As hesitant as I am to try a new urban fantasy kick-ass heroine series, I find myself constantly taking the plunge because when this kind of book is good, it is so much fun. This one was recommended to me by a few people, so I thought I'd give it a go.

This first book in the Jane Yellowrock series has an interesting premise and features a likable protagonist. Our heroine is Jane, a shapechanging native American vampire hunter. She's been hired by a very old and powerful vampire to come to New Orleans and hunt down a rogue vampire, and she is determined to keep her own secrets from the vampires while she tries to hunt down an unusual and deadly creature.

I liked the premise, and the mystery is interesting. The writing is a bit uneven, with some narrative wandering and a bit too much description, which tended to lessen the tension during key moments. The concept of Jane's beast and her dual nature was handled well and gave the book some interesting complexity. I found her detective skills to be a little baffling, though - she tended to just sort of react cluelessly to what was going on and then stumble across pertinent information. I like to be extra charitable to the first book in a series, and while this had some issues for me, there was enough good stuff that I plan to give the second book a shot and see how things go.

Books in the Jane Yellowrock series:
1. Skinwalker (2009)
2. Blood Cross (2009)
3. Mercy Blade (2011)
4. Raven Cursed (2012)
5. Death's Rival (2012)
6. Blood Trade (2013)
7. Black Arts (2014)
8. Broken Soul (2014)

Skinwalker (#1 in the Jane Yellowrock series) by Faith Hunter (Roc, 2009)

Thursday, February 13, 2014

Affliction by Laurell K. Hamilton

Anita Blake is one of the original kick-ass heroines of the modern urban fantasy/mystery/dash-of-romance genre that has become so glutted with mediocre titles these days. This series has been going for twenty years (!) now.  It started out with books that were more mysteries with supernatural elements, then it veered into some fairly explicit erotica spiced with a mystery that was often cast aside in favor of exploring relationships and issues among the growing cast of characters. The past few books have veered back to the vein of the earlier books, with complex mysteries that are more at the center of the plot line.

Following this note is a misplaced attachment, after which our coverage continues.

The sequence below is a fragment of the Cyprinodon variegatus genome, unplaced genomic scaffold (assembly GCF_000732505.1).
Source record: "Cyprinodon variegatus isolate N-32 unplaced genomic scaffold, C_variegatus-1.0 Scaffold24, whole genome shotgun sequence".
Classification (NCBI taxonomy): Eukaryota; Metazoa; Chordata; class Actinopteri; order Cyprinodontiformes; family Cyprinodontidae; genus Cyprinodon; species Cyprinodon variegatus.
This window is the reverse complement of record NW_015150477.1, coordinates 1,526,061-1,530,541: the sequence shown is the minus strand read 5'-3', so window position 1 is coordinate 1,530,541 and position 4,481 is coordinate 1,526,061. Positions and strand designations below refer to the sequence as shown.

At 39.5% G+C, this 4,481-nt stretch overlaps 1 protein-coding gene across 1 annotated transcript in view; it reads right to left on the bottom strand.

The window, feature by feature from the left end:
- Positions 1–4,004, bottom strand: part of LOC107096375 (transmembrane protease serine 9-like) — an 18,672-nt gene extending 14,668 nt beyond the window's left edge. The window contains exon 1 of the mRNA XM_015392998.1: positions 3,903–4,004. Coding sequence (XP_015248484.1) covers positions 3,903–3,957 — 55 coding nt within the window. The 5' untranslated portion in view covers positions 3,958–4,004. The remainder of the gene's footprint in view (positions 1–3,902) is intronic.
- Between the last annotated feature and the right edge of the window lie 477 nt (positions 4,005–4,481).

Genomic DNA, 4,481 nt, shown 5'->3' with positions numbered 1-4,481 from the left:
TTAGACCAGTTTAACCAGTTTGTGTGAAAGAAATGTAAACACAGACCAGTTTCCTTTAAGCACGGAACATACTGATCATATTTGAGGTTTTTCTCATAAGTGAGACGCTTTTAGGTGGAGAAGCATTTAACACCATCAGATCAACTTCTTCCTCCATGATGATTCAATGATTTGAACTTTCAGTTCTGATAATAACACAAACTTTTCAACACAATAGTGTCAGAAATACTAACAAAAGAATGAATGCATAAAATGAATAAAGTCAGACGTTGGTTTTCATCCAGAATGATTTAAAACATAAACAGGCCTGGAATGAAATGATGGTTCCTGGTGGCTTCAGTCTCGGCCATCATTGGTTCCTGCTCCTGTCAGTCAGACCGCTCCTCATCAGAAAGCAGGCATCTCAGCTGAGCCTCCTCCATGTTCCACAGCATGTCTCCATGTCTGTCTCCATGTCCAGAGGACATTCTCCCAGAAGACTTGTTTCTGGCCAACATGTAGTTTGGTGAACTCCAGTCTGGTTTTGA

This one involves Micah, one of Anita's lovers, whose past has always been kept rather close to his chest. But when he finds out that his estranged father is in the hospital, close to death, he, Anita, and some others in their group fly to his hometown. They discover there are confusing, mysterious things about the attack on his father, and that others who have been attacked are turning into something that an imaginative person might call zombies...

This one is a fun, fast-paced, exciting read. I've been with this series since the beginning, and I'm always up for seeing what's going to happen next in Anita's dark, dangerous, exciting world. I imagine readers unfamiliar to the series would find some scenes a bit tedious and drawn-out, not having the background and history of the characters to inform them of the undercurrents in the characters' interactions. It might be daunting to consider starting out with a series that has so many books in it, but starting at the beginning would definitely pay off here. Readers who enjoy supernatural mysteries and strong heroines should certainly give this one a try.

Books in the Anita Blake series:
1. Guilty Pleasures 
2. The Laughing Corpse
3. Circus of the Damned

4. The Lunatic Cafe 
5. Bloody Bones
6. The Killing Dance
7. Burnt Offerings
8. Blue Moon
9. Obsidian Butterfly
10. Narcissus in Chains

11. Cerulean Sins 
12. Incubus Dreams

13. Micah 
14. Danse Macabre
The Harlequin 
16. Blood Noir
17. Skin Trade
18. Flirt
19. Bullet
20. Hit List 
21. Kiss the Dead
22. Affliction

Affliction  (#22 in the Anita Blake series) by Laurell K. Hamilton (Berkley Publishing Group, 2013)